Reporters Without Borders voiced alarm that Malaysia could introduce repressive legislation on the Internet after Science and Technology Minister, Kong Cho Ha, said the government planned new rules to block its malicious use and prevent bloggers posting news jeopardising social harmony.
“The government of Abdullah Badawi seems to want to impose on the Internet the same strict controls that it already applies to the press,” the worldwide press freedom organisation said.
“Malaysian bloggers currently enjoy an outspokenness denied to journalists in the traditional media. It is vital for the country’s democratic life that the Internet is not pushed into self-censorship. “
The minister made his statement at an event on 3 December 2006 organised by the Association of the Computer and Multimedia Industry, Malaysia (Pikom) in which he made clear his determination to regulate news put out by bloggers.
“We are talking about creating cyber laws to control those who misuse the Internet,” he said. “We need to have stricter cyber laws to prevent these bloggers from disseminating disharmony, chaos, seditious material and lies. We want our bloggers to be responsible.” His statements were all the more surprising given that Internet regulation usually comes under the Energy, Water and Communications ministry.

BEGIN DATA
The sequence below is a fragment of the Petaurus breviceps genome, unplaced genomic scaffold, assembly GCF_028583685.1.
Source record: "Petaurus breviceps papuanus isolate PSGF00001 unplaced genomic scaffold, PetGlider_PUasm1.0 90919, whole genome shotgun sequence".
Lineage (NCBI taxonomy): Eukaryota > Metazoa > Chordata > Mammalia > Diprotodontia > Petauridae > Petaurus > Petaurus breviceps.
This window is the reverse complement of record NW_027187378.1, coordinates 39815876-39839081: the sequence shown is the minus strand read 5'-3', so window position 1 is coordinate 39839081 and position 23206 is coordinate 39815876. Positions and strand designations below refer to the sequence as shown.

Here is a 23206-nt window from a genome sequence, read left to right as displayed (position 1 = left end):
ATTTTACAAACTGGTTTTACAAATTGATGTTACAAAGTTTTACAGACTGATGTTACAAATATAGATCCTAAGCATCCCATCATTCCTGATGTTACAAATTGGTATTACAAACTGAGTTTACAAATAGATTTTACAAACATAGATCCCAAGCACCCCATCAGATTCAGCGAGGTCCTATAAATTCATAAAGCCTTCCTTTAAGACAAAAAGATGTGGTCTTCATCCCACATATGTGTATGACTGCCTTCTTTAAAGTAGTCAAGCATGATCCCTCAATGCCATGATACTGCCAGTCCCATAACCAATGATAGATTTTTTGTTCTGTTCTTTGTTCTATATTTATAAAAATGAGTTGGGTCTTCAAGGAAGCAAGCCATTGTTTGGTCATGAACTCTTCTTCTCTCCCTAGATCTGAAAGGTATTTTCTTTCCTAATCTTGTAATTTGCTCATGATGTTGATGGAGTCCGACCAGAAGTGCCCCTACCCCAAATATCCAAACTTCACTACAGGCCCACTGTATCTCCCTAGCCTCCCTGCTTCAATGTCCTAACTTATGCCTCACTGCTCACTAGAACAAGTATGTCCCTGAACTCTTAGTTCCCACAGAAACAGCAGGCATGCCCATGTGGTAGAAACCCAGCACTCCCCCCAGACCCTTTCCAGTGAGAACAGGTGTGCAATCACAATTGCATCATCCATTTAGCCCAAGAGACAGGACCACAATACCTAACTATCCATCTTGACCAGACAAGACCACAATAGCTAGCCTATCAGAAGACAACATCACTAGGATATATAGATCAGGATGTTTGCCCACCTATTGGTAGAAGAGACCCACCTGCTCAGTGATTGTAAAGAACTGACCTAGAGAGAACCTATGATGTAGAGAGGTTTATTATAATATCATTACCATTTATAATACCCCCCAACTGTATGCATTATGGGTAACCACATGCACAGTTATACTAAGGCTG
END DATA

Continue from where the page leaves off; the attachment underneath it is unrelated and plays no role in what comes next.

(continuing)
The government is also planning to get bloggers to register with the information ministry. Even though Kong Cho Ha admitted that the system would be difficult to apply, it could nevertheless push Malaysian bloggers daring to criticise the government to stop publishing or self-censor.
The government frequently says that it does not impose any censorship on electronic media. However, in practice, harassment has been stepped up against the only independent online daily www.malaysiakini.com.my, and there has been an increase in threatening statements aimed at pushing its managers into self-censorship.